The EU’s top court has dealt a blow to anti-abortion activists, ruling that the European Commission was justified in its refusal to propose a ban on EU funding for abortion services.
In a ruling on Monday (23 April), the European Court of Justice stated that the ‘One of Us’ citizens’ initiative “cannot require the Commission to submit a proposal for a legal act”.
It added that the EU’s executive arm had demonstrated that “the ban on abortion funding would constrain the EU’s ability to attain the objective of reducing maternal mortality”.
Meanwhile, the Commission had also been entitled to take account of the new healthcare treatments that could result from human embryo stem cell research in its decision.
The European citizens’ initiative was an innovation introduced by the Lisbon treaty, under which citizens could demand that the EU executive table legislation on an issue, provided they obtained at least one million signatures from at least seven EU countries.
In 2014, the One of Us campaign became the second citizens’ initiative to reach the one million signatures required. More than 600,000 of the 1.8 million signatories came from Italy, followed by 250,000 from Poland, both predominantly Catholic countries.
The campaign, supported by Pope Francis, the head of the Catholic church, and coordinated by a number of religious organisations, sought to ban the use of EU funds for research, foreign aid programmes and public health activities that are linked to the destruction of human embryos, including abortion.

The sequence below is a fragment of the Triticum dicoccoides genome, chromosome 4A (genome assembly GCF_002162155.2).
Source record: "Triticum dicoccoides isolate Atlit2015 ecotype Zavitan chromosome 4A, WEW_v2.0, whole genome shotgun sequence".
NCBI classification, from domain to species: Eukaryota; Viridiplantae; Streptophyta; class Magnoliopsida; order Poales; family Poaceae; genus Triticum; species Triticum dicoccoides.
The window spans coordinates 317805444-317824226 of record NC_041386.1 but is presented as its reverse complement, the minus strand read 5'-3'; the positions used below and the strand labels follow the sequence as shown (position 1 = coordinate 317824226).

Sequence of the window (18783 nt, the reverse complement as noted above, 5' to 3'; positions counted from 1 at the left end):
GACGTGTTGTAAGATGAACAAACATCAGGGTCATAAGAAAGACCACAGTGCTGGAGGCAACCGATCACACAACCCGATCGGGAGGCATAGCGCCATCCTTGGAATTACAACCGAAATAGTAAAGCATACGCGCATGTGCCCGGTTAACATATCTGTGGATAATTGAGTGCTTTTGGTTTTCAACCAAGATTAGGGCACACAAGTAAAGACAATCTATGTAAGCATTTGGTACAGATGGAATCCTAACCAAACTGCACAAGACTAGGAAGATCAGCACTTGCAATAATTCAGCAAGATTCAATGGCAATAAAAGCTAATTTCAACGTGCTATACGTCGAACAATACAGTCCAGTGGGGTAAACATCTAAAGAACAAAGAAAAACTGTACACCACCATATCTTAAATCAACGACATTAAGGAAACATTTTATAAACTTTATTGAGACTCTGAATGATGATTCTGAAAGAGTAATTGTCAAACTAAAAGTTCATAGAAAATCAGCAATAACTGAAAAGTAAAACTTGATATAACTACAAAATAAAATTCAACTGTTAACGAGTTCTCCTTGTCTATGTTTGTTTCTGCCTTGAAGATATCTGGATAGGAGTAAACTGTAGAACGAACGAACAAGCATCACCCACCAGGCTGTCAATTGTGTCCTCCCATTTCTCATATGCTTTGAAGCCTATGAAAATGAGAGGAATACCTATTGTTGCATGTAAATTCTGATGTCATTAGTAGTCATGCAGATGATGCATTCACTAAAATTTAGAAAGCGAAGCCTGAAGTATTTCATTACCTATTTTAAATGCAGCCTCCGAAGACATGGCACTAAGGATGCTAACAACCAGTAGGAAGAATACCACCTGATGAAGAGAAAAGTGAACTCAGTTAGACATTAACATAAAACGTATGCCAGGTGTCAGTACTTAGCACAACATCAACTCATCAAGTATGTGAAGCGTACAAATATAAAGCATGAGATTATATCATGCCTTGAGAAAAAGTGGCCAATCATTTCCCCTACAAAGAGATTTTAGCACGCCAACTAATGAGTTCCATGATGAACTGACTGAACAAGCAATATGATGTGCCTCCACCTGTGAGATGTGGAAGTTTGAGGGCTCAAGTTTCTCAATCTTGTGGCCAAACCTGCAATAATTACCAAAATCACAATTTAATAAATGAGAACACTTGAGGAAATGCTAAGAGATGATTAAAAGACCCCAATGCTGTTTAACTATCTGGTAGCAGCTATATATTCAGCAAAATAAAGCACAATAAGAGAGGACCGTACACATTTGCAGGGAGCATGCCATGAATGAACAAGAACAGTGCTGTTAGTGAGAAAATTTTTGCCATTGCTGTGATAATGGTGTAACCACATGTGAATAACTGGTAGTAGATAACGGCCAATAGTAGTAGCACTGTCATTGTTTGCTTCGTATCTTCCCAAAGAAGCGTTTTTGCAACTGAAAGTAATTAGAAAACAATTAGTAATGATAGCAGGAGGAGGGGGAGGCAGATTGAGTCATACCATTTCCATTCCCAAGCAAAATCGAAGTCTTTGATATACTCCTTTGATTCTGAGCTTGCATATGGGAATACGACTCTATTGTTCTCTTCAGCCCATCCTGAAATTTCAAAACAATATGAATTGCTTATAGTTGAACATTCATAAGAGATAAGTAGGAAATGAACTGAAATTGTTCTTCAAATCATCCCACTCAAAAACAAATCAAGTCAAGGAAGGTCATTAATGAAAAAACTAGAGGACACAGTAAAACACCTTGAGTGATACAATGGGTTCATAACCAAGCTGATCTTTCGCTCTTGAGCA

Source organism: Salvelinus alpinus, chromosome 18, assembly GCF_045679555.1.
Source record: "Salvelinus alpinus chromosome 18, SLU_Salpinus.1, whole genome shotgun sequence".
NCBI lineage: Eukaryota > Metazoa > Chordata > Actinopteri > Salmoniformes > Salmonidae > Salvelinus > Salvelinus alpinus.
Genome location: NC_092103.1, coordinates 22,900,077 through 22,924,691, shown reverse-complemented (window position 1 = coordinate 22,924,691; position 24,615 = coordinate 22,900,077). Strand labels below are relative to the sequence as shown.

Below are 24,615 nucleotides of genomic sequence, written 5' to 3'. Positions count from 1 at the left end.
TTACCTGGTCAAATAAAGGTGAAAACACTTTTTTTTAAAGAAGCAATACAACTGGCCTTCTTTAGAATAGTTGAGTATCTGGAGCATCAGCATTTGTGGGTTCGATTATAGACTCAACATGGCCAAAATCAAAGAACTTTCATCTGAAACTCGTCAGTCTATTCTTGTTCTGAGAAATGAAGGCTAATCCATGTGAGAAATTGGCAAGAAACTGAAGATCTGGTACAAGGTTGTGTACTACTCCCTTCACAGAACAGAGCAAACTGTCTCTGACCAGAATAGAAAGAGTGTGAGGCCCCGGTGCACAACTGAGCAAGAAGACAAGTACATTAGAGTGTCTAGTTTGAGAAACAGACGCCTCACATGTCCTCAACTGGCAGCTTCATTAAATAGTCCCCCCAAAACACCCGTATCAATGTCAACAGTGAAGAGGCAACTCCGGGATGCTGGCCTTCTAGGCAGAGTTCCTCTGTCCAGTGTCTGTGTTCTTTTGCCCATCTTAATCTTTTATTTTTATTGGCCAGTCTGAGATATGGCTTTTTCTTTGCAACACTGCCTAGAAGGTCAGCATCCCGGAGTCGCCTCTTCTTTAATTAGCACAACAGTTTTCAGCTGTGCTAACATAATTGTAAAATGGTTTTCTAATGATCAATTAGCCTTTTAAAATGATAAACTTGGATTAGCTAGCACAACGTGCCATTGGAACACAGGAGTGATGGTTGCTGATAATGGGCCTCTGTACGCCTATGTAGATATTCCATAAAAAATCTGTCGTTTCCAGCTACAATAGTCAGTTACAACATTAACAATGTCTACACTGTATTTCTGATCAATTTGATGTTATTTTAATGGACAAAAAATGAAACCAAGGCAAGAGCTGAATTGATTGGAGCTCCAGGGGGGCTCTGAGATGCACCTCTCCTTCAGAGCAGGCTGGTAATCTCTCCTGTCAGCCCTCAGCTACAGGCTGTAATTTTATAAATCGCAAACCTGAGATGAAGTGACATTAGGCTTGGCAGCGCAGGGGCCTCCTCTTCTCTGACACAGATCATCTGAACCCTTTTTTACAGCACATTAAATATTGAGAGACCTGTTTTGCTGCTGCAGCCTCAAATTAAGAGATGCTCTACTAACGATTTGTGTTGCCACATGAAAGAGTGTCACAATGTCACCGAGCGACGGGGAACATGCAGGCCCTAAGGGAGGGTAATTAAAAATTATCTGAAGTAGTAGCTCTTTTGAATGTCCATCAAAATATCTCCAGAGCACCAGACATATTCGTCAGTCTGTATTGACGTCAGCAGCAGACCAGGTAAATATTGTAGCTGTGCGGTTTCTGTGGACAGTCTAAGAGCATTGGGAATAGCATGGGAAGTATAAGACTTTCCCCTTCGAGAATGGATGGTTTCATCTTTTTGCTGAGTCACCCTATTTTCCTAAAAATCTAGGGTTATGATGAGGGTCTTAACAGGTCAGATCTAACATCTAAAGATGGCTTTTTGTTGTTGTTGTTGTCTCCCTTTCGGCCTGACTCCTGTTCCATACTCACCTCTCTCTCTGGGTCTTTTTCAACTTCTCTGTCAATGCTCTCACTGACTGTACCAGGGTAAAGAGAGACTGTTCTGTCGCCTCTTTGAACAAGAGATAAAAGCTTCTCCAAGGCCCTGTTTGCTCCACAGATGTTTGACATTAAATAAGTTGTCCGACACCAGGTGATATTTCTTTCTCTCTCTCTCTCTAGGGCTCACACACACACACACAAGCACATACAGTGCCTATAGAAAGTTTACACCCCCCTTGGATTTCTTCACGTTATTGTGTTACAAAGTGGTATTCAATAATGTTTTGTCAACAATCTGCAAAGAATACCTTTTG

After the Commission refused to take any action, on the grounds that EU support is intended to improve maternal health and is subject to strict controls, the campaign took the Commission to court, seeking an annulment of its decision.
Ahead of the ruling, One of Us stated that “failure to respect the voices of 1.7 million citizens would make real the perceived democratic deficit and would render the entire ECI procedure meaningless.”
However, the Court stated that controls were put in place as part of the bloc’s Horizon 2020 framework to ensure that the EU does “not fund the destruction of human embryos.”
EU funding is directed to providing safe abortions in a number of developing countries. The UN’s Millennium Development Goals included a target to reduce deaths from childbirth by 75% and provide universal access to reproductive healthcare.
The Court said that EU support for healthcare in developing countries had “contributed substantially to a reduction in the number of abortions, because it increased access to safe quality services, including good-quality family planning, a broad range of contraceptive methods, emergency contraception and comprehensive sexual education.”